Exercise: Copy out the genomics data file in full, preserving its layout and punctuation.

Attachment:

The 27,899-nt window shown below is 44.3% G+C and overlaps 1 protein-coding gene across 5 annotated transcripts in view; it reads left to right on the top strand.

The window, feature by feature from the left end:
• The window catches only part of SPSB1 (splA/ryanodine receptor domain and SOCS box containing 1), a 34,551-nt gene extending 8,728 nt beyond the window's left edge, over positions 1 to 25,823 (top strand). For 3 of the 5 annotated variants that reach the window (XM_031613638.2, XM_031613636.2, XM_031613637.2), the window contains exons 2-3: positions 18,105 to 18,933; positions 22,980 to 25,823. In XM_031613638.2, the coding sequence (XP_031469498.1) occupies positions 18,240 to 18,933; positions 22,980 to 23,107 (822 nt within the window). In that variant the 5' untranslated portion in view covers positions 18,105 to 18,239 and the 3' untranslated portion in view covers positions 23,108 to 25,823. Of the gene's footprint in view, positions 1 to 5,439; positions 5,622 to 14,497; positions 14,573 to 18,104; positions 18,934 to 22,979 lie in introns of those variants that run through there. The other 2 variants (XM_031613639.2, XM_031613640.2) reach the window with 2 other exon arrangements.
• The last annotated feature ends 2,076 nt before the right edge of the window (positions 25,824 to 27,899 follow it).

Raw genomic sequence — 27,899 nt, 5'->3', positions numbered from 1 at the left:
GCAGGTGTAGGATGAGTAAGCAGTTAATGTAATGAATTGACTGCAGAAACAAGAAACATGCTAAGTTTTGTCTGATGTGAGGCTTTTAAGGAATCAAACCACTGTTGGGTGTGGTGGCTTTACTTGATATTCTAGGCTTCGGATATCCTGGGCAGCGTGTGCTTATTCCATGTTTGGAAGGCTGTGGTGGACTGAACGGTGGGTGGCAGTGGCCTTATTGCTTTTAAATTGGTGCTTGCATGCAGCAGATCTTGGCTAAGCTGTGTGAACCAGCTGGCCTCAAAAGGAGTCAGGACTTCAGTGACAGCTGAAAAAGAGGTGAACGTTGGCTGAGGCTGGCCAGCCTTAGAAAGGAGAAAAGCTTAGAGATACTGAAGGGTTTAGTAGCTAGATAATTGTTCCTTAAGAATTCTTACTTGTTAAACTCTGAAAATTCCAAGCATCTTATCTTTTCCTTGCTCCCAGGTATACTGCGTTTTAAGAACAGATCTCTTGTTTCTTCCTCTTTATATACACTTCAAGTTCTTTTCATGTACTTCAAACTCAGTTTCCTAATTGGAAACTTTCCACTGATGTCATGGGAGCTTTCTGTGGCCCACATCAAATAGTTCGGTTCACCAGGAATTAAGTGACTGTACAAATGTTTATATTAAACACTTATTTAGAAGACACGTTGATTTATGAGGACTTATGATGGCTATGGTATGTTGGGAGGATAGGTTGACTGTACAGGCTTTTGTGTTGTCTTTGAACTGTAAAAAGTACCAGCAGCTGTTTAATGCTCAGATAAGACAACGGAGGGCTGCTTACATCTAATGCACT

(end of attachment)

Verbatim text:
The 27,899-nt window shown below is 44.3% G+C and overlaps 1 protein-coding gene across 5 annotated transcripts in view; it reads left to right on the top strand.

The window, feature by feature from the left end:
• The window catches only part of SPSB1 (splA/ryanodine receptor domain and SOCS box containing 1), a 34,551-nt gene extending 8,728 nt beyond the window's left edge, over positions 1 to 25,823 (top strand). For 3 of the 5 annotated variants that reach the window (XM_031613638.2, XM_031613636.2, XM_031613637.2), the window contains exons 2-3: positions 18,105 to 18,933; positions 22,980 to 25,823. In XM_031613638.2, the coding sequence (XP_031469498.1) occupies positions 18,240 to 18,933; positions 22,980 to 23,107 (822 nt within the window). In that variant the 5' untranslated portion in view covers positions 18,105 to 18,239 and the 3' untranslated portion in view covers positions 23,108 to 25,823. Of the gene's footprint in view, positions 1 to 5,439; positions 5,622 to 14,497; positions 14,573 to 18,104; positions 18,934 to 22,979 lie in introns of those variants that run through there. The other 2 variants (XM_031613639.2, XM_031613640.2) reach the window with 2 other exon arrangements.
• The last annotated feature ends 2,076 nt before the right edge of the window (positions 25,824 to 27,899 follow it).

Raw genomic sequence — 27,899 nt, 5'->3', positions numbered from 1 at the left:
GCAGGTGTAGGATGAGTAAGCAGTTAATGTAATGAATTGACTGCAGAAACAAGAAACATGCTAAGTTTTGTCTGATGTGAGGCTTTTAAGGAATCAAACCACTGTTGGGTGTGGTGGCTTTACTTGATATTCTAGGCTTCGGATATCCTGGGCAGCGTGTGCTTATTCCATGTTTGGAAGGCTGTGGTGGACTGAACGGTGGGTGGCAGTGGCCTTATTGCTTTTAAATTGGTGCTTGCATGCAGCAGATCTTGGCTAAGCTGTGTGAACCAGCTGGCCTCAAAAGGAGTCAGGACTTCAGTGACAGCTGAAAAAGAGGTGAACGTTGGCTGAGGCTGGCCAGCCTTAGAAAGGAGAAAAGCTTAGAGATACTGAAGGGTTTAGTAGCTAGATAATTGTTCCTTAAGAATTCTTACTTGTTAAACTCTGAAAATTCCAAGCATCTTATCTTTTCCTTGCTCCCAGGTATACTGCGTTTTAAGAACAGATCTCTTGTTTCTTCCTCTTTATATACACTTCAAGTTCTTTTCATGTACTTCAAACTCAGTTTCCTAATTGGAAACTTTCCACTGATGTCATGGGAGCTTTCTGTGGCCCACATCAAATAGTTCGGTTCACCAGGAATTAAGTGACTGTACAAATGTTTATATTAAACACTTATTTAGAAGACACGTTGATTTATGAGGACTTATGATGGCTATGGTATGTTGGGAGGATAGGTTGACTGTACAGGCTTTTGTGTTGTCTTTGAACTGTAAAAAGTACCAGCAGCTGTTTAATGCTCAGATAAGACAACGGAGGGCTGCTTACATCTAATGCACT